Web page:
ExecStart=/opt/vmware/cse/cse.sh
User=cse
WorkingDirectory=/opt/vmware/cse
Type=simple
Restart=always

[Install]
WantedBy=default.target
EOF

systemctl enable cse.service
systemctl start cse.service

systemctl status cse.service

Install and enable the CSE UI Plugin for VCD

Download the latest version from https://github.com/vmware/container-service-extension/raw/master/cse_ui/3.0.4/container-ui-plugin.zip.

Enable it for the tenants that you want or for all tenants.

Enable the rights bundles

Follow the instructions in this other post.

Enable Global Roles to use CSE or Configure Rights Bundles

The quickest way to get CSE working is to add the relevant rights to the Organization Administrator role. You can create a custom rights bundle and create a custom role for the k8s admin tenant persona if you like. I won’t cover that in this post.

Log in as the /Provider and go to the Administration menu and click on Global Roles on the left.

Edit the Organization Administrator role and scroll all the way down to the bottom and click both the View 8/8 and Manage 12/12, then Save.

Useful links

https://github.com/vmware/container-service-extension/commit/5d2a60b5eeb164547aef39602f9871c06726863e

https://vmware.github.io/container-service-extension/cse3_1/RELEASE_NOTES.html

Rights Bundles for Container Service Extension

A quick note on the Rights Bundles for Container Service Extension when enabling native, TKGm or TKGs clusters.

The rights bundle named vmware:tkgcluster Entitlement are for TKGs clusters and NOT for TKGm.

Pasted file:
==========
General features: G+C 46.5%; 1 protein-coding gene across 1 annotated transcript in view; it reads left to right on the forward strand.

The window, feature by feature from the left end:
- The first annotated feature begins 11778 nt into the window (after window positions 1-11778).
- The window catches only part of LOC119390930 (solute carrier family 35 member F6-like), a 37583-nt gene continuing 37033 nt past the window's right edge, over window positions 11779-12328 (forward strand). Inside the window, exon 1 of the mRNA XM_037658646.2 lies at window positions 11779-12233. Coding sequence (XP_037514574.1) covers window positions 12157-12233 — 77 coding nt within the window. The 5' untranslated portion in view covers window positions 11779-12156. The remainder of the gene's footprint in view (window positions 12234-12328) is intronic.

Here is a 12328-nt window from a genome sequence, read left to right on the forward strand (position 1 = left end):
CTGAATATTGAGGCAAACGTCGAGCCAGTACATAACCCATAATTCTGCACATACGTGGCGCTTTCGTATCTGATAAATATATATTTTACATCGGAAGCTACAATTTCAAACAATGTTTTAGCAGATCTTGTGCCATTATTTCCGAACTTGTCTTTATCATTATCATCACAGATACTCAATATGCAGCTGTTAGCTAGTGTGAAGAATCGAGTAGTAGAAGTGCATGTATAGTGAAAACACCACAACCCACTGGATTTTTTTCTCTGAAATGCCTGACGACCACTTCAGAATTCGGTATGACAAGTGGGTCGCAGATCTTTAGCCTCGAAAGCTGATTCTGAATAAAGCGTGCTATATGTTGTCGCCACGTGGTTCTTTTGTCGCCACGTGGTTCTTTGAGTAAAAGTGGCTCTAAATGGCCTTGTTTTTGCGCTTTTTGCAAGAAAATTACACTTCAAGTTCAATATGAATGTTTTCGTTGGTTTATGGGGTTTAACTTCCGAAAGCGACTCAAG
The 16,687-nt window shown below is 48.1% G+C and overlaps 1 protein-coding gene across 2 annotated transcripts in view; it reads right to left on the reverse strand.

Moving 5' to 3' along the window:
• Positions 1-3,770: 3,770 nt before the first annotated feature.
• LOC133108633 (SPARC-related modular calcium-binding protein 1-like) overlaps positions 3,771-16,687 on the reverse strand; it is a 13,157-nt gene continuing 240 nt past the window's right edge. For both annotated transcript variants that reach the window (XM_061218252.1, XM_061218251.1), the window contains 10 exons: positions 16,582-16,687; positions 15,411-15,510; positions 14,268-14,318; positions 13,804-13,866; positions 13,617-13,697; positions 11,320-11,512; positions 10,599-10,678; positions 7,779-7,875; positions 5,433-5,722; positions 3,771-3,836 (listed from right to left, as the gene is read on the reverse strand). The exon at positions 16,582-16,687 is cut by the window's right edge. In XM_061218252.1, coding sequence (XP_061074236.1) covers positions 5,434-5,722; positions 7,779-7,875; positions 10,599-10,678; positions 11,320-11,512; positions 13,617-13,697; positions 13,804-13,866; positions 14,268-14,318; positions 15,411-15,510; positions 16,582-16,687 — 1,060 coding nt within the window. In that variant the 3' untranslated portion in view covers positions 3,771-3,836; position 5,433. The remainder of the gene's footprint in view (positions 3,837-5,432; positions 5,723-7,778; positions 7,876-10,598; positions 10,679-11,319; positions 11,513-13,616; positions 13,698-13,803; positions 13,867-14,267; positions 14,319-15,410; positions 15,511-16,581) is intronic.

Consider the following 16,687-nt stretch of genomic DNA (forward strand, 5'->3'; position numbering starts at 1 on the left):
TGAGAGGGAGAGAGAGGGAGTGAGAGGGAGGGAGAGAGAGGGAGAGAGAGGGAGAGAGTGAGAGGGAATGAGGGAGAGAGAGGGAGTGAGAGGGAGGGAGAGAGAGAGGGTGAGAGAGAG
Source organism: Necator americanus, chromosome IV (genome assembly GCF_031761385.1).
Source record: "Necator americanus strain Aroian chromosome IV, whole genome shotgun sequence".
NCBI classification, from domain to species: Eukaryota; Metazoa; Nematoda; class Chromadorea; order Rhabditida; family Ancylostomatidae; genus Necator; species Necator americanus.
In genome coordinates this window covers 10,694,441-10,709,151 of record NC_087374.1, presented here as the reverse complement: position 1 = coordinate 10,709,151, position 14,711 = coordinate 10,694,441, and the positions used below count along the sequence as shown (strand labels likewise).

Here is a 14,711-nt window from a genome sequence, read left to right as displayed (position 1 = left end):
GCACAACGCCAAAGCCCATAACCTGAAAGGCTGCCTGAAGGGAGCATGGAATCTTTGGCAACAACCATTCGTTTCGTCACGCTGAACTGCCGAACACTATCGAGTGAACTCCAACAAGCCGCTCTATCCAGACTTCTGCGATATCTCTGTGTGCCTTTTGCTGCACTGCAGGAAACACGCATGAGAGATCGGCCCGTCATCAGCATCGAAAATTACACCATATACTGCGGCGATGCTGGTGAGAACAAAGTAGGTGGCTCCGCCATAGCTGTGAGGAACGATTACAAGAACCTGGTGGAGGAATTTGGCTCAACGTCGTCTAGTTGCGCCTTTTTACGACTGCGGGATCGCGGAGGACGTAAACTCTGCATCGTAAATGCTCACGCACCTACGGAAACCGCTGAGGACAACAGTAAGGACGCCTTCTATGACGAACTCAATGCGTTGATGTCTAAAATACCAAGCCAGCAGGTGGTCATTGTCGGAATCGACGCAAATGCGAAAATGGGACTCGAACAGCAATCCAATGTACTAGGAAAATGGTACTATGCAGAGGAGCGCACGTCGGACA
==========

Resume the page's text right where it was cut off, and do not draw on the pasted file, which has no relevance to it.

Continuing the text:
The rights bundle named cse:nativeCluster Entitlement are for native clusters AND also for TKGm clusters.

Yes, this is very confusing and will be fixed in an upcoming release.

You can see a brief note about this on the release notes here.

Users deploying VMware Tanzu Kubernetes Grid clusters should have the rights required to deploy exposed native clusters and additionally the right Full Control: CSE:NATIVECLUSTER. This right is crucial for VCD CPI to work properly.

So in summary, for a user to be able to deploy TKGm clusters they will need to have the cse:nativeCluster Entitlement rights.

To publish these rights, go to the Provider portal and navigate to Administration, Rights Bundles.

Click on the radio button next to cse:nativeCluster Entitlement and click on Publish, then publish to the desired tenant or to all tenants.

Container Service Extension Operational Tips

A short post on some operational tips for CSE 3.0.4. This post covers recommendations for sizing the CSE server, how to protect it from failure, finding the important log files and other tips and tricks.

A short post on some operational tips for CSE 3.0.4. This post covers recommendations for sizing the CSE server, how to protect it from failure, finding the important log files and other tips and tricks.

Important files

Backup the following files. Its a good idea to perform image level backups of the VM too.

All file locations below assume you’re using the automated method to deploy CSE.

FileWhy?
/opt/vmware/cse/config/config.yaml, unecrypted.confContains the configuration for CSE server.
Ensure you keep a safe backup of both the unecrypted file, so you can make changes and keep the encrypted file in case you lose the CSE server for whatever reason.
/opt/vmware/cse/.cse_scripts/*Here you’ll find a bunch of directories that hold the Kubernetes templates runtimes for all of the supported Kubernetes versions.

The supported templates are the TKGm ones and the native ones.